23 November 2009

Brine time

Much to Seth's dismay, I lack some of his organizing, um, talents. That's why I had to thumb through scraps of newspaper clippings, glossy torn magazine pages and envelope backs earlier today. I held each one long enough to read an ingredient or two. Then, I tossed them aside with a mental, "No. No. No," ticking through my head.

I knew my turkey brine recipe was somewhere in there, and I knew it was on a wide-ruled piece of notebook paper, scratched down in a hurry. The words actually run perpendicular to the lines on the page -- must have been some hurry. I jotted down this recipe while a great cook I know rattled it off one day. She did it in a way that meant, "Don't right it down, just listen." I get it now because I've tasted it, so I remember the slightly sweet, spicy and herb-infused flavors. It's not exactly about precision. The brine adds a subtle flavor to the turkey, and the salt helps keep it moist.

So, here it is. The biggest obstacle to overcome for those of us who don't have a commercial walk-in refrigerator is how to keep the bird chilled while brining. Unless you've got space for a 5-gallon bucket, get one of those oven bags. Put the bird and brine inside and secure tightly. Place the whole thing in a roasting pan to catch any leaks. Here's the big catch: You have to flip the bird regularly to make sure it gets brined on all sides. I'd flip it every six hours for a total of 24 hours of brine time.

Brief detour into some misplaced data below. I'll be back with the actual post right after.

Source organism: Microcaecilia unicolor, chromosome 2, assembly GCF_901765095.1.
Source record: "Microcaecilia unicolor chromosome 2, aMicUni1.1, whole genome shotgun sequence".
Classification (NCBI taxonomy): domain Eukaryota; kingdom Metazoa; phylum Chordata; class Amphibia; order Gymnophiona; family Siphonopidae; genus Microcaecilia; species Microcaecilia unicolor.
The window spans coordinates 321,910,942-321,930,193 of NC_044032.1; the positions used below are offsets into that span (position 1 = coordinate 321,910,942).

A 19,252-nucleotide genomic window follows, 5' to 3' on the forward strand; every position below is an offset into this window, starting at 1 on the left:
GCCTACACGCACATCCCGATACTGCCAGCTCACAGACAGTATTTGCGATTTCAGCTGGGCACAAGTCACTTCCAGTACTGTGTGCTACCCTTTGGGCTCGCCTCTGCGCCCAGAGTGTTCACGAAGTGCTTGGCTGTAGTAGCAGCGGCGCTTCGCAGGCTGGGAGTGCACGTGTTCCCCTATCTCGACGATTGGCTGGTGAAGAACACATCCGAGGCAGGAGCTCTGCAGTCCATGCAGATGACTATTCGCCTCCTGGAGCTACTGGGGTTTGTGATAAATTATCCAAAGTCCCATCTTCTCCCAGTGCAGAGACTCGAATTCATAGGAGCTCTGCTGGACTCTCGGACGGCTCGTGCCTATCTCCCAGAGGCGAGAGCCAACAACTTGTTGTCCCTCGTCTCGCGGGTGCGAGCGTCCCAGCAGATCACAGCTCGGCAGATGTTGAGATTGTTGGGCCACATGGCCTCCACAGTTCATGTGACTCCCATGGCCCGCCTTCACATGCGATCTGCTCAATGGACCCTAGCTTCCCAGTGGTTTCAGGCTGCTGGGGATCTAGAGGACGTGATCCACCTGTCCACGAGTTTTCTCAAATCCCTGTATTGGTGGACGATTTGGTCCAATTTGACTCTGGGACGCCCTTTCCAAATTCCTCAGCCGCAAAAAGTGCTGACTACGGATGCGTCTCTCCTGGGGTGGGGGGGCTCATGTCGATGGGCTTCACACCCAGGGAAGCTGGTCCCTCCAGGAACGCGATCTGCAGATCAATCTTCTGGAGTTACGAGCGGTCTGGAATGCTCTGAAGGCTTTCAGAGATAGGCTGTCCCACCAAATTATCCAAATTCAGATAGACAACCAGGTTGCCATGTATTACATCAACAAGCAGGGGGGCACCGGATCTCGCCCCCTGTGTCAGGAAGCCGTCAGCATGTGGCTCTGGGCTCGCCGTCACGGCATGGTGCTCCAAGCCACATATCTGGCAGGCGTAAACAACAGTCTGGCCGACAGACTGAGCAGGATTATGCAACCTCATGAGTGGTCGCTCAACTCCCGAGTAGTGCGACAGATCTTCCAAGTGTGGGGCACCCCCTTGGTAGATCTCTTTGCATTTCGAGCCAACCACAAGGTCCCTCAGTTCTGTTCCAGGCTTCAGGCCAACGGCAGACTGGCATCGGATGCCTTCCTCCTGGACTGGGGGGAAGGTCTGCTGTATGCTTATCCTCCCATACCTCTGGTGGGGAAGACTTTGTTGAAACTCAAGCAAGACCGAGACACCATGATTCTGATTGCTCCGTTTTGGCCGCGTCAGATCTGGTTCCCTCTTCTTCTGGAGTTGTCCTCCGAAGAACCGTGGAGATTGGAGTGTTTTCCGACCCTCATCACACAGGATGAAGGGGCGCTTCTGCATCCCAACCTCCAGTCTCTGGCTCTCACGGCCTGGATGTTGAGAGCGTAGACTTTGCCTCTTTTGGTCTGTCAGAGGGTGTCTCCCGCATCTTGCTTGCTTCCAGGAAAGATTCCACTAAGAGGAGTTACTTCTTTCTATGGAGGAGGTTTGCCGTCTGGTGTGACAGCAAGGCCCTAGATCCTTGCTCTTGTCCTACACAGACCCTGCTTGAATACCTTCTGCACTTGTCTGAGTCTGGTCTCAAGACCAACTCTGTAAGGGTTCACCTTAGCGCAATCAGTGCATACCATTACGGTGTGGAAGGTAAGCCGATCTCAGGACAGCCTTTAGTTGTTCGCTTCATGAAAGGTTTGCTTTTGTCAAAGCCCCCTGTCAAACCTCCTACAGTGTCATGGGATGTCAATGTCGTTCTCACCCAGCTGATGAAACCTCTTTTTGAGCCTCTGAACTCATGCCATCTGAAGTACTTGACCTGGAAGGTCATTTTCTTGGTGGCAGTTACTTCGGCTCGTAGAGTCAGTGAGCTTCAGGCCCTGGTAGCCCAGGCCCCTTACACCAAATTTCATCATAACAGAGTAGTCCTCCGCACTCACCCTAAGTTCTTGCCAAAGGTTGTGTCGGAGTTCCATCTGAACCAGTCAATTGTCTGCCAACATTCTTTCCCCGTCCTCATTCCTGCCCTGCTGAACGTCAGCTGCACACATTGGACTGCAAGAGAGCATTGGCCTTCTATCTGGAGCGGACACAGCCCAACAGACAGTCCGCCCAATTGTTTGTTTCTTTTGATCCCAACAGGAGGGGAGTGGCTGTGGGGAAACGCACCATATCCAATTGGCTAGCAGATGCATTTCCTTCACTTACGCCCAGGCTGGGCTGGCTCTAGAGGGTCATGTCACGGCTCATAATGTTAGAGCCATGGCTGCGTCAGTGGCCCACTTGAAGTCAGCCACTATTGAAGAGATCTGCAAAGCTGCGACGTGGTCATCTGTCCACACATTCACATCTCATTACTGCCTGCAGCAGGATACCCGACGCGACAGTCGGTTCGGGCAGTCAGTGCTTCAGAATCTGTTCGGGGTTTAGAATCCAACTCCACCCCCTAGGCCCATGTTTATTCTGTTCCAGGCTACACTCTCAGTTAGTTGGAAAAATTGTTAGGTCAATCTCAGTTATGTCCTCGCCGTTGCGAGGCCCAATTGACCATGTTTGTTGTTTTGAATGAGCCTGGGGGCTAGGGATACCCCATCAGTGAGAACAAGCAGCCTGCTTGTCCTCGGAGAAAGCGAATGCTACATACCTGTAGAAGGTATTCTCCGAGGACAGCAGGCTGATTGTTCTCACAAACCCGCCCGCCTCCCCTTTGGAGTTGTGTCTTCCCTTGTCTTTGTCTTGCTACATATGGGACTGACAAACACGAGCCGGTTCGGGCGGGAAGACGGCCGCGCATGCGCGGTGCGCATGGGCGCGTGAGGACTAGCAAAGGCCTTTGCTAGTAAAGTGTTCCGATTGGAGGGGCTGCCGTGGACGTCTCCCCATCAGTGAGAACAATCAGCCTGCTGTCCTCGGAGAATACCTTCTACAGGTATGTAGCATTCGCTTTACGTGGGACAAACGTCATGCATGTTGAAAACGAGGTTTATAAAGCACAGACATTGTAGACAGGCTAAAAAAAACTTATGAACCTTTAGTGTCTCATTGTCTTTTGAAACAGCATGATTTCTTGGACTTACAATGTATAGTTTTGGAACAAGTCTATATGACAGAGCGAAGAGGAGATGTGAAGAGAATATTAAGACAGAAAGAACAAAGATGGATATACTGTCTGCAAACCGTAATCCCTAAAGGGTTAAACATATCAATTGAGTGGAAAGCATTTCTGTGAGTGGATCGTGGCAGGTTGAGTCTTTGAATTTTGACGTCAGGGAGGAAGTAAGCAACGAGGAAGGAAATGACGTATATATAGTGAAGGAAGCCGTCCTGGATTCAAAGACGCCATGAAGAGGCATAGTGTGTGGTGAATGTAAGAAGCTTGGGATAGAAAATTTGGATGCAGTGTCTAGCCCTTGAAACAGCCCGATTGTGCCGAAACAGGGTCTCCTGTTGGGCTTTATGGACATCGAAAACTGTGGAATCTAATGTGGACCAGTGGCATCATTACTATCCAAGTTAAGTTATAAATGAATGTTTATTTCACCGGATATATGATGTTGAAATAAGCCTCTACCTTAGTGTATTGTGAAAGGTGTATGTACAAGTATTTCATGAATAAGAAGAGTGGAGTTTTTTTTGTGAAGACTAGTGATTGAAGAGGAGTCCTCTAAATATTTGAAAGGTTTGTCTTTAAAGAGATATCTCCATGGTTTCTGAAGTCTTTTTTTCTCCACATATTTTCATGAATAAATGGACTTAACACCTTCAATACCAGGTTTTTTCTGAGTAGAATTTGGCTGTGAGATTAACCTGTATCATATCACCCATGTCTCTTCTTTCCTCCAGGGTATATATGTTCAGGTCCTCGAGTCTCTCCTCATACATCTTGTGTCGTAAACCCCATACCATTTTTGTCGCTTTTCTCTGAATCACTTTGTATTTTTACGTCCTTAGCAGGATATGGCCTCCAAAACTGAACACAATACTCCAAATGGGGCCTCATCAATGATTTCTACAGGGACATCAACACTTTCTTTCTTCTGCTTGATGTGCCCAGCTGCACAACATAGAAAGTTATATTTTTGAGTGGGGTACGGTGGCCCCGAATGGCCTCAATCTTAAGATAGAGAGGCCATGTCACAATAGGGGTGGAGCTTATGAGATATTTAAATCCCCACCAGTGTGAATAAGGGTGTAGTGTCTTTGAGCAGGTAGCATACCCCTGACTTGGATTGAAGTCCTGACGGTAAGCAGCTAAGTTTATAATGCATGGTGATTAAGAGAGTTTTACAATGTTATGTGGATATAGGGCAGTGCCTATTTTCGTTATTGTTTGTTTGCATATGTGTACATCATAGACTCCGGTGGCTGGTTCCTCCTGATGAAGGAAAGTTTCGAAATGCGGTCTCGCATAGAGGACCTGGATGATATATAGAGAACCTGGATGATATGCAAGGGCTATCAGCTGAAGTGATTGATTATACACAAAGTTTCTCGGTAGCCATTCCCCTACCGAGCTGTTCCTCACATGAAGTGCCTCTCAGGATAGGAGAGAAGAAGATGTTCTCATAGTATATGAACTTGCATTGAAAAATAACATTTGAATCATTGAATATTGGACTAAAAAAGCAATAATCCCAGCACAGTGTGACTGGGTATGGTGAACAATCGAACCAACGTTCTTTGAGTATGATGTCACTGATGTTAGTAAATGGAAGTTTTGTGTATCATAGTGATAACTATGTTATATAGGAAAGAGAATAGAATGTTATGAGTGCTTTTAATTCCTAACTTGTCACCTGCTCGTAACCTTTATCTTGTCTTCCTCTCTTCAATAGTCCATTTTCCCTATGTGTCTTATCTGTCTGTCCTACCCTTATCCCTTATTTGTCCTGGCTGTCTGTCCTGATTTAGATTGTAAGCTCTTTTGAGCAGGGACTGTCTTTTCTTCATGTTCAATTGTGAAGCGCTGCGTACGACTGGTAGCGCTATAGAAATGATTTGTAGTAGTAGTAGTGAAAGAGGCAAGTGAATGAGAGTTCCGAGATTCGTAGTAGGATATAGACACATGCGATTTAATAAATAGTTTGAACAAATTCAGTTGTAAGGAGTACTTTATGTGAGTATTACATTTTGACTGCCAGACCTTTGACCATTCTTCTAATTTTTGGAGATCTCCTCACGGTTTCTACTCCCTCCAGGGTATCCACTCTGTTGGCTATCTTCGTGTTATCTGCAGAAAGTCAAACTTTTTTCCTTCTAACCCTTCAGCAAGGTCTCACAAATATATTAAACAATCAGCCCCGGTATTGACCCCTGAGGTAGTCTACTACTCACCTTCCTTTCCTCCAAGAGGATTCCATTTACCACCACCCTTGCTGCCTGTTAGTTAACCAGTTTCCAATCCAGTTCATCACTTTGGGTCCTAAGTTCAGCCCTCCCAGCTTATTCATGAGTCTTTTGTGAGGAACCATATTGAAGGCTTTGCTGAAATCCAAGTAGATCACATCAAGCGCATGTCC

Once you're ready to roast, rinse and dry the bird first. The juices will be more salty than an unbrined bird, so the pan drippings are not the best for a gravy. It's a trade off. Though you could make a turkey stock with the neck and other organ meats you pull from inside the bird.

Turkey Brine
8 cups water
1 cup maple syrup
1/2 cup white sugar
1/2 cup salt
Fresh rosemary stems
12 cloves of garlic
Bay leaves
Fresh thyme stems
1/2 teaspoon red chili flakes

Bring the water, salt, sugar, and syrup together in a large pot, heating until sugar and salt dissolve. Turn off heat, and add the remaining ingredients while still warm. Leave uncovered until completely cool, and then chill to bring the temperature down to no more than 40 degrees. Place the turkey in the oven bag and then into a roasting pan. Holding the bag in a way as to not let liquid out, add liquid. Then securely tie the bag and refrigerator for 24 hours, rotating occasionally to brine all sides equally.

*Note: Because of the sugar in this recipe, the turkey skin may be more prone to burning, especially if it's a large bird. Loosely tent with foil to help keep it from browning too soon.

*Bonus: It's not bad on pork, either!


The Blue Suitcase said...

Your Thanksgiving ramp-up has my mouth watering. Especially because we may not be doing Thanksgiving this year, traveling instead. You're reminding me what I'm missing, what my wonderful cook of a sis will probably take her notes from (I forwarded the link to The Dinner Hour), and what I have to look forward to next year, when I'll surely be inclined to call off any and all events that stray from cooking and eating. xo and thanks.

Amy said...

I often feel a little sad about the holidays, too, since we don't get to spend them with our family. Growing up, I couldn't imagine not being with family on the holiday!

I now have a cousin who lives in Oregon, so we get to have the meal with at least a little bit of family.

Enjoy the day, whatever you do and wherever you are!